Some legislation is drafted by lobbyists.

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The legislature of many jurisdictions has an office for legislative counsels, who will provide legal advice to members of the legislature on the possibility and drafting of their desired policy.

In the , both houses of the federal Congress has an Office of Legislative Counsel (Senate, House of Representatives), a non-partisan office assisting members of each chamber with the drafting and formatting of legislation or other legislative resolutions.

In many parliamentary systems where government members are also legislators or otherwise have the right of initiative, the government (executive) will have its own staff lawyers that draft bills for government policies to be presented in the legislature.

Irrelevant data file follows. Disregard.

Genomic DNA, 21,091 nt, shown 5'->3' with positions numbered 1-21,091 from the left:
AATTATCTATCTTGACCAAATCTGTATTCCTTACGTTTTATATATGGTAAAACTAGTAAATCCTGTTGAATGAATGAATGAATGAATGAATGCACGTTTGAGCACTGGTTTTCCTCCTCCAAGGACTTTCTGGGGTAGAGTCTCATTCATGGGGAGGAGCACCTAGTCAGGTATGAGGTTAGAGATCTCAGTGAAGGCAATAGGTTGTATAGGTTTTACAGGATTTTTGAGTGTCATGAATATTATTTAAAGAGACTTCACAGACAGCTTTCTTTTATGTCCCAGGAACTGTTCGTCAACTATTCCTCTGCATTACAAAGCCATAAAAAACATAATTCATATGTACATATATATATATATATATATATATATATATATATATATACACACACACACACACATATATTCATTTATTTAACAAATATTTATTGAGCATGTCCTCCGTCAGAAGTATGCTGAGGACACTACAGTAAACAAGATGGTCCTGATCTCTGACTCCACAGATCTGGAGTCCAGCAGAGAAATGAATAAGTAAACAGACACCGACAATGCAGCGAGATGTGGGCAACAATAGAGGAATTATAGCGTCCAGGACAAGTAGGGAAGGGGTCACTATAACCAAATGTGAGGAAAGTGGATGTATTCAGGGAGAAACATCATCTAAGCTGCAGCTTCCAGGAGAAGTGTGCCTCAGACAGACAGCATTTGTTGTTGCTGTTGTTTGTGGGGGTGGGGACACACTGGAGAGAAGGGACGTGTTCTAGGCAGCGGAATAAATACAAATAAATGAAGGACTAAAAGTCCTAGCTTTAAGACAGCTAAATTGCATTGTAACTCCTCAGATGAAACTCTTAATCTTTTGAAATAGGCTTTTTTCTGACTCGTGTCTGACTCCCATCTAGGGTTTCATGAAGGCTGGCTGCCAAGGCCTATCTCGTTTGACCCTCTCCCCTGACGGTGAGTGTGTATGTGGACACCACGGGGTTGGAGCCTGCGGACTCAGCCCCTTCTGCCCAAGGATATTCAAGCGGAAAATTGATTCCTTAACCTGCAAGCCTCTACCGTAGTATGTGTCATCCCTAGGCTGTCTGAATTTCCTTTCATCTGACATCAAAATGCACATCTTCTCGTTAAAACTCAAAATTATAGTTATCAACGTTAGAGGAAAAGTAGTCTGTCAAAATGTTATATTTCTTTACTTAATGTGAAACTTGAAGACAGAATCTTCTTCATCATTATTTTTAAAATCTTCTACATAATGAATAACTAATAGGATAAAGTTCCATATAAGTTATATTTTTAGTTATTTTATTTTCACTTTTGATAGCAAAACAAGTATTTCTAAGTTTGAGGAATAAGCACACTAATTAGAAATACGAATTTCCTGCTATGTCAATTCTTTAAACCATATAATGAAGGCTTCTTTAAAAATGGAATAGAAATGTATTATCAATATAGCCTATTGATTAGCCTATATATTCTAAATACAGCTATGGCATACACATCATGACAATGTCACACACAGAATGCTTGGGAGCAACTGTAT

In , there is an Office of the Law Clerk and Parliamentary Counsel in both Senate and House of Commons. It assists members of the Parliament with legislative drafting, and represents members in legal affairs involving their parliamentary duties. Government bills endorsed by the Cabinet are usually drafted by the Department of Justice. In some provinces, parliamentary counsels are officers of the legislature that provide drafting and legislative assistance services to members of the legislature, whereas legislative counsels are government employees under executive direction that assisting the government's policy goals.

The organization and extent of these legislative services differ by country and jurisdiction.

As mentioned by another answer, the UK has an Office of Parliamentary Counsel (to the government), but it is part of the Cabinet Office and only provides assistance to the government, although the government had undertaken to provide assistance to other bills that are likely to pass.

The offices of parliamentary counsels in Australia and several Australian states and in New Zealand are organized under the executive branch of the government, but have also the mandate to provide assistance to private members' bills.